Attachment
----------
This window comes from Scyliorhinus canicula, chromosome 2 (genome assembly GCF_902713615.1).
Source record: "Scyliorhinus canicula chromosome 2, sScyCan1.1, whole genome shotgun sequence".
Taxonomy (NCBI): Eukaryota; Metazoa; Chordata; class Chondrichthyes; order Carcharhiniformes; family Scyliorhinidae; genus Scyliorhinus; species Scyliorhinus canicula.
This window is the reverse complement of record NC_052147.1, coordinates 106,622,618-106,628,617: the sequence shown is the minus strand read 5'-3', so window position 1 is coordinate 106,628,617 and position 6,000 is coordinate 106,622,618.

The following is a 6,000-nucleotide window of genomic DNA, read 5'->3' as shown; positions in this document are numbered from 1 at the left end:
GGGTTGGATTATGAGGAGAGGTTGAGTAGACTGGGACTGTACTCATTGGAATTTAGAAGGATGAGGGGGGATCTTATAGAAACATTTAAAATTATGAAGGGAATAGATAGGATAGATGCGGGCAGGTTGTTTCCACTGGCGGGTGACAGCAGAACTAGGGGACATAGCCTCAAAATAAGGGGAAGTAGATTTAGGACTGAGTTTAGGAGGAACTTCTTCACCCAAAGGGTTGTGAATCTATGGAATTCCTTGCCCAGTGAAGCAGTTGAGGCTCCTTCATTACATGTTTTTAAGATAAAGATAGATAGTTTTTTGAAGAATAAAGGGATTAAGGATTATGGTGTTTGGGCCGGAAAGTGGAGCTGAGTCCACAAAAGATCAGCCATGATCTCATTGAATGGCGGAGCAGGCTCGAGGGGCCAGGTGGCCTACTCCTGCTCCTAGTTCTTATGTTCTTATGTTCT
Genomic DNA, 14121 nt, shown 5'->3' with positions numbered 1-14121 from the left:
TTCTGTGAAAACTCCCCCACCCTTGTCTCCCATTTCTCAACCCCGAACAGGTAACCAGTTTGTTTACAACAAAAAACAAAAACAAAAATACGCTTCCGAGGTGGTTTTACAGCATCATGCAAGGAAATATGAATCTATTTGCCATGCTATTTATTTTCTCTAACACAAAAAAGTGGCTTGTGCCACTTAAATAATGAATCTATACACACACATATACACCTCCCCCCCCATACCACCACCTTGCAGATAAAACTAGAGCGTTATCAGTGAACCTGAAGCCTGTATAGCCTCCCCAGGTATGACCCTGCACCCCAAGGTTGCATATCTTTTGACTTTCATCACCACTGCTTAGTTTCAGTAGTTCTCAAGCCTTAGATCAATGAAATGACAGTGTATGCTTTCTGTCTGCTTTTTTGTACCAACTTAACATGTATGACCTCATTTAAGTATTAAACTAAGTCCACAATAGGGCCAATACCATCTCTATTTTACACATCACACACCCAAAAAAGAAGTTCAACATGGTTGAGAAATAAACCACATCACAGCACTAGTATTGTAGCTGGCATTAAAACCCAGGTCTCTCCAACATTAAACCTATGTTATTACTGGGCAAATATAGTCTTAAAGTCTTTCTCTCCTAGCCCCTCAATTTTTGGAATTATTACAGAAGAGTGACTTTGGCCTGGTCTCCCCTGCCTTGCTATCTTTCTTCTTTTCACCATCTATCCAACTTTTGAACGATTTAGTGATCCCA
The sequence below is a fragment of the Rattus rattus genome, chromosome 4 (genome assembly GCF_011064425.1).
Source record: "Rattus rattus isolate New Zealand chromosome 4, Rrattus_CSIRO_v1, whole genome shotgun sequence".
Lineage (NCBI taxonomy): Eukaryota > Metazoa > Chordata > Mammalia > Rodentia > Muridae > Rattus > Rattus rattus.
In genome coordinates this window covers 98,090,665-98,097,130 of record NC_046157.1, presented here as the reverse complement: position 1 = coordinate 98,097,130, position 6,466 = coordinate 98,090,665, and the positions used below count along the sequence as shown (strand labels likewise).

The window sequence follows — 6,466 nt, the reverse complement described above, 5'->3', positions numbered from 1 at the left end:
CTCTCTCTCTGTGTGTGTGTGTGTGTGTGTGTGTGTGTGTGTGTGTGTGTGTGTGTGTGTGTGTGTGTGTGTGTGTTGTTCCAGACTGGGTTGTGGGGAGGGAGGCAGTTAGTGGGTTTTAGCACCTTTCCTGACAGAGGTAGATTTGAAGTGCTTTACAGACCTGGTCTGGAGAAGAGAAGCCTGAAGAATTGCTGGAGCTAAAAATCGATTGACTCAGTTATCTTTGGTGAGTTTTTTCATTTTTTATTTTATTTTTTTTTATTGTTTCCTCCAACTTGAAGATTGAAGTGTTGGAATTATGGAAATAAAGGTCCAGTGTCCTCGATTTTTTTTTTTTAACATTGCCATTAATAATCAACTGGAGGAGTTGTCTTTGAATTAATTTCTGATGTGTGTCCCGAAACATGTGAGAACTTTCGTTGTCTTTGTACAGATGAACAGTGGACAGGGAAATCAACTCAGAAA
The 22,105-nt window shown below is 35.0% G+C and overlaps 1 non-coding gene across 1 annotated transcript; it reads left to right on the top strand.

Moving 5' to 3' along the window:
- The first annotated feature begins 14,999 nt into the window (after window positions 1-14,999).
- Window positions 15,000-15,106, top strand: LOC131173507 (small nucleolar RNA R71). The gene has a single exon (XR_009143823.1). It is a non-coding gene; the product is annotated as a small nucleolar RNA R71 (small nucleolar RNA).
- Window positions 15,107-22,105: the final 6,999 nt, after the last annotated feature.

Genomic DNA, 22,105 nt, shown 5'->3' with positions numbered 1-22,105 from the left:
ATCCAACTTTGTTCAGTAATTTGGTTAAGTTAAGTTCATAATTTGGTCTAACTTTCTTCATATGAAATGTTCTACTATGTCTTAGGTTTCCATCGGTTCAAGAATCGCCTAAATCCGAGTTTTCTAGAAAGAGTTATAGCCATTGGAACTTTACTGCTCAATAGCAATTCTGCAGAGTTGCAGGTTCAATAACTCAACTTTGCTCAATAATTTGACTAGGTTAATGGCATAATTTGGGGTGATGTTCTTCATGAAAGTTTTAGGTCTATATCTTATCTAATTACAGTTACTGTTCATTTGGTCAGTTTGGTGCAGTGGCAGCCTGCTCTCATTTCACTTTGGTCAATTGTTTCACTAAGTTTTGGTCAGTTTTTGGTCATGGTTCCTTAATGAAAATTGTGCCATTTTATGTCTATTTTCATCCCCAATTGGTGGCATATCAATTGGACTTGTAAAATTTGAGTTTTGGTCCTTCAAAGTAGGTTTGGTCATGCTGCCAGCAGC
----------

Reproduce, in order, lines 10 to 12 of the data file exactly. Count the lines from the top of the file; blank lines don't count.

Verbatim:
Source record: "Rattus rattus isolate New Zealand chromosome 4, Rrattus_CSIRO_v1, whole genome shotgun sequence".
Lineage (NCBI taxonomy): Eukaryota > Metazoa > Chordata > Mammalia > Rodentia > Muridae > Rattus > Rattus rattus.
In genome coordinates this window covers 98,090,665-98,097,130 of record NC_046157.1, presented here as the reverse complement: position 1 = coordinate 98,097,130, position 6,466 = coordinate 98,090,665, and the positions used below count along the sequence as shown (strand labels likewise).